Mild temperatures at the beginning of the year followed by unusual lows in March sparked concern across the southeast for peach lovers and growers; however, officials at Jaemor Farms in Alto believe its shelves will be stocked with big, juicy fruits all summer long.
“It is very much a glass half full type situation,” General Manager Drew Echols with Jaemor Farms said. “It’s by no means the best crop of peaches we’ve ever had, or the largest, but it’s not the worst either.”
This past winter was mild for the state of Georgia. Weather data for North Georgia showed temperatures about 6 degrees higher than what was considered normal, a trend which continued off and on until the end of March, according to the National Weather Service.
“At the end of March, we had a few cold days that were pretty detrimental to peach crops all over the southeastern United States and in particular here at our farm,” Echols said. "We had kind of made it through – there were several cold days, maybe two weeks prior crops still looked great,” he said.
In an effort to protect its peach crops from those unusual, frigid lows, Jaemor flew a helicopter over its farm and placed wind machines along the property to help circulate warmer air downward and toward its crops. Unfortunately, those lower temperatures dropped nearly 20 degrees from the normal range and the farm suffered, Echols said.
“Right now, we are looking at tree counts and we’re looking at how many peaches are on each tree,” he said. “In some places there are 20 to 30 percent of a crop and in other places there are 70 to 80 percent of a crop, so we’re still assessing that.”
According to Echols, Crops were already past full bloom when the second cold snap happened; however, peach trees typically bloom about ten times more blooms than what is needed to produce the best harvest. Regardless of the weather, trees would have had to been thinned to benefit the overall tree health because trees produce x amount of nutrients through its roots system, so there must be an x number of fruits for the best product possible, he said.
“Our experience here has been that natural thinning is always the best thing – it’s Mother Nature,” Echols said. “God, he knows how to do it a whole lot better than we do, so I feel like in most areas where we have peaches, they’re going to be really nice size and that’s what the customers want.”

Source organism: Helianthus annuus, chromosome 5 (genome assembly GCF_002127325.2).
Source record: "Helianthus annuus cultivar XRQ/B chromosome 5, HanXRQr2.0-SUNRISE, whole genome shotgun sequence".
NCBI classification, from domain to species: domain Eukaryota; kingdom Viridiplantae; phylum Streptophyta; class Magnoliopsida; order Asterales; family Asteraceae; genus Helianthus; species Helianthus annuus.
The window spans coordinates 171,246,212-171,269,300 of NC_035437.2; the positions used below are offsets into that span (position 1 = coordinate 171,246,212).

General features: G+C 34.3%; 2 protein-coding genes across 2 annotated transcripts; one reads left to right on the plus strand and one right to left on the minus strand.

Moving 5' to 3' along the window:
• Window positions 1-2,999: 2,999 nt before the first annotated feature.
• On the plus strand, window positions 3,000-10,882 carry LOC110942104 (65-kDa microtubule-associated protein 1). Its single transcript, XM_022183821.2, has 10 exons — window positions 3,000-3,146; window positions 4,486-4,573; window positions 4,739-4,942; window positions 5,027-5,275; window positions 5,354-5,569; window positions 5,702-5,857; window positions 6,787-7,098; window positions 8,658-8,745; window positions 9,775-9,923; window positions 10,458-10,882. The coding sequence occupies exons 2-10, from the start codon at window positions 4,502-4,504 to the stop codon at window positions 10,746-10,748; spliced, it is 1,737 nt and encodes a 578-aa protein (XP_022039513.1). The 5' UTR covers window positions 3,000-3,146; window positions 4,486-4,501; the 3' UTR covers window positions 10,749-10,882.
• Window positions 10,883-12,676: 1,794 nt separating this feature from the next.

Although the farm was not certain of the impact it will face come harvest time, its early assessment predicted about 50% of its crops would be affected by the early weather of 2023. While that number seemed high, there is no need to worry, Echols said.
“Don’t panic because for us now, we’ve got 150 acres of peaches,” he said. “A 50% crop enables us to keep peaches on our shelves here at the market all summer long, but what it does mean is that we’re not going to be shipping peaches out. Our wholesale account will be pretty light [or] nonexistent this year.”
A hit to its wholesale market will inevitably impact Jaemor’s revenue, as peaches are the farm’s specialty and what it grows and sells the most. The farm may also have to cut back on its "U-Pick Peach Days" in order to keep its markets in Alto and Commerce stocked with peaches this summer, Echols said.
"Instead of having three or four U-Pick weekends for customers, we may only have one," he said. "But we are going to have peaches and that's kind of the take home."
This season’s misfortunes will also affect pockets of farmers throughout Georgia; however, state officials have already stepped in to advocate for peach growers throughout the peach state, according to Georgia Agriculture Commissioner Tyler Harper.
“We have begun discussions with the [United States Department of Agriculture] regarding potential disaster relief funds for peach producers,” he said. “[And we] are traveling to Washington D.C. later this month to continue these conversations with our Georgia delegation and congressional leaders.”
Since the mid-March freeze, Harper has maintained constant communication with Georgia peach producers, the Georgia Fruit and Vegetable Growers Association and the University of Georgia Extension office to better assess the extent of damage to this year’s crops. He visited Lane Southern Orchard in Fort Valley, which is the largest peach operation in the United States, according to Peach County online, to look at the damage in-person and to help determine the state’s next course of action, he said.
“While the freeze caused significant damage to the early-season crop, we remain hopeful that a strong late-season crop will put high-quality Georgia peaches on grocery store shelves across the country,” Harper said.